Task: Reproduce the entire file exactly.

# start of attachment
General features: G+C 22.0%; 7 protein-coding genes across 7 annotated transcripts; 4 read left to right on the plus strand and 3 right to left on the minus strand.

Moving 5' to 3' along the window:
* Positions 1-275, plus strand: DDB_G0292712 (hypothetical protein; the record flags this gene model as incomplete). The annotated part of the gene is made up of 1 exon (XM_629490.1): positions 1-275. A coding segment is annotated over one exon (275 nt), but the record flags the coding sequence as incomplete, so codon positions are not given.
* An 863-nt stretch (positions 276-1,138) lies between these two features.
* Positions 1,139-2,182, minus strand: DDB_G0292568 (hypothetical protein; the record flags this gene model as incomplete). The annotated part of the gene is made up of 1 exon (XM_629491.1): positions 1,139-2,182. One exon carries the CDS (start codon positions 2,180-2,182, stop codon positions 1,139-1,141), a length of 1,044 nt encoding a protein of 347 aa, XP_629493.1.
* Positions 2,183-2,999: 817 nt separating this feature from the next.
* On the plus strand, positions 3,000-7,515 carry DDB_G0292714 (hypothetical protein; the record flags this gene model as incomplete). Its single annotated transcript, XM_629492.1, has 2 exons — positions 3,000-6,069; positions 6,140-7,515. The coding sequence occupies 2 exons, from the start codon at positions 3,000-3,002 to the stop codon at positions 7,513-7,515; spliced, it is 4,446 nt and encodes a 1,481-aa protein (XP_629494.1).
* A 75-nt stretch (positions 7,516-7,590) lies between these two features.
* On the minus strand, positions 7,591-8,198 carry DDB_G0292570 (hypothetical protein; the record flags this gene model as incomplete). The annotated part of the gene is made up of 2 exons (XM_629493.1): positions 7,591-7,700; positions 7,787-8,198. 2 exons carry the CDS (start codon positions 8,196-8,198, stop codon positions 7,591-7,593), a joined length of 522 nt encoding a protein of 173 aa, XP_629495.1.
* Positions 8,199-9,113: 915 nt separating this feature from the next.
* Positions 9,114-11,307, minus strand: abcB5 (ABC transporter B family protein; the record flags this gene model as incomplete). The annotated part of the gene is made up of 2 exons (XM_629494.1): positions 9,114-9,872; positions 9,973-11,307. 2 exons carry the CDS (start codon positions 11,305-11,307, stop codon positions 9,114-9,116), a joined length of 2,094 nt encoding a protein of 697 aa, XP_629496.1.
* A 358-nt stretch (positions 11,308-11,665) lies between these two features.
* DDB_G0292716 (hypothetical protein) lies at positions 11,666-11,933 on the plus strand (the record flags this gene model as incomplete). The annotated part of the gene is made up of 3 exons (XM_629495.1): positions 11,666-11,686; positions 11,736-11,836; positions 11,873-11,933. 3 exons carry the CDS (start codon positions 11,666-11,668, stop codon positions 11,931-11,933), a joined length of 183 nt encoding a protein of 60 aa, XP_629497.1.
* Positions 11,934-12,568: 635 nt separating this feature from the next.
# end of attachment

General features: G+C 22.0%; 7 protein-coding genes across 7 annotated transcripts; 4 read left to right on the plus strand and 3 right to left on the minus strand.

Moving 5' to 3' along the window:
* Positions 1-275, plus strand: DDB_G0292712 (hypothetical protein; the record flags this gene model as incomplete). The annotated part of the gene is made up of 1 exon (XM_629490.1): positions 1-275. A coding segment is annotated over one exon (275 nt), but the record flags the coding sequence as incomplete, so codon positions are not given.
* An 863-nt stretch (positions 276-1,138) lies between these two features.
* Positions 1,139-2,182, minus strand: DDB_G0292568 (hypothetical protein; the record flags this gene model as incomplete). The annotated part of the gene is made up of 1 exon (XM_629491.1): positions 1,139-2,182. One exon carries the CDS (start codon positions 2,180-2,182, stop codon positions 1,139-1,141), a length of 1,044 nt encoding a protein of 347 aa, XP_629493.1.
* Positions 2,183-2,999: 817 nt separating this feature from the next.
* On the plus strand, positions 3,000-7,515 carry DDB_G0292714 (hypothetical protein; the record flags this gene model as incomplete). Its single annotated transcript, XM_629492.1, has 2 exons — positions 3,000-6,069; positions 6,140-7,515. The coding sequence occupies 2 exons, from the start codon at positions 3,000-3,002 to the stop codon at positions 7,513-7,515; spliced, it is 4,446 nt and encodes a 1,481-aa protein (XP_629494.1).
* A 75-nt stretch (positions 7,516-7,590) lies between these two features.
* On the minus strand, positions 7,591-8,198 carry DDB_G0292570 (hypothetical protein; the record flags this gene model as incomplete). The annotated part of the gene is made up of 2 exons (XM_629493.1): positions 7,591-7,700; positions 7,787-8,198. 2 exons carry the CDS (start codon positions 8,196-8,198, stop codon positions 7,591-7,593), a joined length of 522 nt encoding a protein of 173 aa, XP_629495.1.
* Positions 8,199-9,113: 915 nt separating this feature from the next.
* Positions 9,114-11,307, minus strand: abcB5 (ABC transporter B family protein; the record flags this gene model as incomplete). The annotated part of the gene is made up of 2 exons (XM_629494.1): positions 9,114-9,872; positions 9,973-11,307. 2 exons carry the CDS (start codon positions 11,305-11,307, stop codon positions 9,114-9,116), a joined length of 2,094 nt encoding a protein of 697 aa, XP_629496.1.
* A 358-nt stretch (positions 11,308-11,665) lies between these two features.
* DDB_G0292716 (hypothetical protein) lies at positions 11,666-11,933 on the plus strand (the record flags this gene model as incomplete). The annotated part of the gene is made up of 3 exons (XM_629495.1): positions 11,666-11,686; positions 11,736-11,836; positions 11,873-11,933. 3 exons carry the CDS (start codon positions 11,666-11,668, stop codon positions 11,931-11,933), a joined length of 183 nt encoding a protein of 60 aa, XP_629497.1.
* Positions 11,934-12,568: 635 nt separating this feature from the next.